11. 11. • Advantages to mileage-based fees (VMT fees) • Most direct link between user and payment • Can charge variable rates across entire road networks, not merely facilities • Capture revenue from more fuel-efficient vehicles • Easiest to implement comprehensive equity adjustments• Disadvantages to mileage-based fees (VMT fees) • High up-front costs • High administrative costs • Privacy concerns • Potentially reduces appeal of P3 options • Potential for “double taxation” (not phasing-out fuel tax) National Taxpayers Conference: August 21, 2012
  12. 12. • Advantages of the public-private partnership (P3) model • Avoid new bonding (preserve bond ratings) • Build new capacity with low initial public investment • Reduce general taxpayer burden by charging users directly • Shift operating/revenue risk from government to private sector (hedge against future economic, fiscal, and workforce conditions) • Shift financing risk from government to private sector (hedge against capital market performance, existing state/local debt loads) • Increase speed of project delivery (avoid budgeting and procurement battles—Allows for concurrent design, right- of-way acquisition, and construction activities) National Taxpayers Conference: August 21, 2012
  13. 13. • Ranks 29th for highest fuel taxes in the nation (23.5₵, G&D)• Less than half of highway revenue is collected from users• INRIX 2011 Traffic Scorecard: I-93 Northbound in Boston metro ranks as 15th most congested corridor in the U.S.• INRIX/TTI 2011 Urban Mobility Report ranks Boston metro 9th most congested urban area in the U.S., costing each peak travel auto commuter $980 a year in wasted fuel and time • Total area commuting congestion cost estimated at $2.2 billion—excludes costs to freight/business trips, which may be another $2 billion• According to a 2007 survey of toll road “cost-takes,” the Massachusetts Turnpike ranked last in the nation at 79% (Public national average: 42.6%; Private global average: 27.6%) National Taxpayers Conference: August 21, 2012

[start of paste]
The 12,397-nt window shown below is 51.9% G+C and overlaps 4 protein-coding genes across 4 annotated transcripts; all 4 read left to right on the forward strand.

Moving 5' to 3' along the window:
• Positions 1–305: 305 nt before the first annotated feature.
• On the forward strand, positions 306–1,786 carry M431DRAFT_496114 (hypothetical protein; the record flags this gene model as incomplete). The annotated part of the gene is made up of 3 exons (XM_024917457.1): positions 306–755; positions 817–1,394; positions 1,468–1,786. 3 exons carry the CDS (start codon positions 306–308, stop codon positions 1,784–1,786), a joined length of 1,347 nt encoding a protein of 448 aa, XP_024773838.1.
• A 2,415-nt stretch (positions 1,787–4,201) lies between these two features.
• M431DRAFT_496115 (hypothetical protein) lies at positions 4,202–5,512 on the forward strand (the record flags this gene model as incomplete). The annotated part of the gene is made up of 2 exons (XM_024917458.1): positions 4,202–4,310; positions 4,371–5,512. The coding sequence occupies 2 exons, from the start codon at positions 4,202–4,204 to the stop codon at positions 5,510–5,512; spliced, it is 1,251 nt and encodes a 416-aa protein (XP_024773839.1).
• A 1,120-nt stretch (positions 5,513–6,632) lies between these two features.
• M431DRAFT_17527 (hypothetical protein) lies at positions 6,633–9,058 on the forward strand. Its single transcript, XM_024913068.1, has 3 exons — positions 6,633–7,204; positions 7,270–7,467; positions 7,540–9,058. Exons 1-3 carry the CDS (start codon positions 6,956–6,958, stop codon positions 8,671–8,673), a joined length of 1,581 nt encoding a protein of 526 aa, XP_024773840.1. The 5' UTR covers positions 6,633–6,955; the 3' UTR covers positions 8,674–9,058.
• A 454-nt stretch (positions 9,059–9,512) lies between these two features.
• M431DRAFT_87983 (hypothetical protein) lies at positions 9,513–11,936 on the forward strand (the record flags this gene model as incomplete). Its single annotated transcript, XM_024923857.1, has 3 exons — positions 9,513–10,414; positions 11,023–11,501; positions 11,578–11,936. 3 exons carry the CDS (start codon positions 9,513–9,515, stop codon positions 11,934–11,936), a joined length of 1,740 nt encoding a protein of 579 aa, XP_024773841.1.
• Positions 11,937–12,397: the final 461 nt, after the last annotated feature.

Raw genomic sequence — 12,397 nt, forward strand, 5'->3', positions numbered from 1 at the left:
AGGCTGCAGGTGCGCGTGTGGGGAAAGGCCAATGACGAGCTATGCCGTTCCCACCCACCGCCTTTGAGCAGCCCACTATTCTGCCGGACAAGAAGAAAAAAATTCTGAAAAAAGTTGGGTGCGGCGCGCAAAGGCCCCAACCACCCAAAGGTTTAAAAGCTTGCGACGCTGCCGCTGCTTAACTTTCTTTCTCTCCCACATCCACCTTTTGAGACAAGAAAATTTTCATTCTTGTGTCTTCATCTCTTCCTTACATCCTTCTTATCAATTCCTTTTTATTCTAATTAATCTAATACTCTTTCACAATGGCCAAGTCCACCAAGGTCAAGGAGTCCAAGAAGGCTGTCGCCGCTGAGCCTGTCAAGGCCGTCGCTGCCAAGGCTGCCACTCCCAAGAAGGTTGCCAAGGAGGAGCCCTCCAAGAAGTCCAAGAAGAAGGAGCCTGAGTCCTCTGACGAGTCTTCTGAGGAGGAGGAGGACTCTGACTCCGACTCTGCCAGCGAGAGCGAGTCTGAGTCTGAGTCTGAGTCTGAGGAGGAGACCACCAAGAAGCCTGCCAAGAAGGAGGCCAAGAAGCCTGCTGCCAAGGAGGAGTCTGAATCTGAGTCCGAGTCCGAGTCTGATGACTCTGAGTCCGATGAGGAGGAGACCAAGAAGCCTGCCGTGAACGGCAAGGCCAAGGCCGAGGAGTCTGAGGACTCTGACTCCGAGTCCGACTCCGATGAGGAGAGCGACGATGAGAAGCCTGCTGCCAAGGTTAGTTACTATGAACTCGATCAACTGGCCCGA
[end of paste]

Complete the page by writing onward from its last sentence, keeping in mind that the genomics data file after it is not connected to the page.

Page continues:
14. 14. • Driving and vehicle registration trends will likely worsen existing problems • VMT per capita and per driver has plateaued • The vehicle fleet composition is shifting away from personal auto and toward heavy trucks National Taxpayers Conference: August 21, 2012
  15. 15. • What to do? • Expand existing FAST LANE electronic tolling network • Convert I-93 HOV lanes to HOT lanes and integrate with FAST LANE • Northbound HOV lanes suffer from underutilization (comparing GP and HOV lane throughput) E-Tolling in Massachusetts 72 70 68 % Transactions 66 64 % Revenue 62 2009 2010 2011 National Taxpayers Conference: August 21, 2012
  16. 16. • What to do? (cont.) • Authorize transportation P3s. Currently, 33 states have authorized P3s in some form or another. • Use Virginia’s 1995 Public-Private Transportation Act as a model • More capacity can be added for less and cost-take figures can improve dramatically. • 2009 MassDOT consolidation has not improved outcomes • Strengthening “user-pays” is imperative • Relying on non-user streams is dangerous—need tolls and increased transit fare box collection • The dedicated sales tax revenue expected by MBTA’s 2000 Forward Funding Financial Plan grew at 1/3 the rate projected National Taxpayers Conference: August 21, 2012
  17. 17. • Federal system is broken—entering a period of de facto devolution• Adopting innovative revenue collection mechanisms is a must• Reforming institutions sooner rather than later will save time and money• Relying on non-user revenue increases fiscal risks and therefore increases inefficient facilities deployment and management • Consolidation/streamlining may not be effective if it increases potential for cross-subsidization across facilities and modes National Taxpayers Conference: August 21, 2012
  18. 18. Marc Scribner Land-use and Transportation Policy Analyst Competitive Enterprise Institute mscribner@cei.orgNational Taxpayers Conference: August 21, 2012

×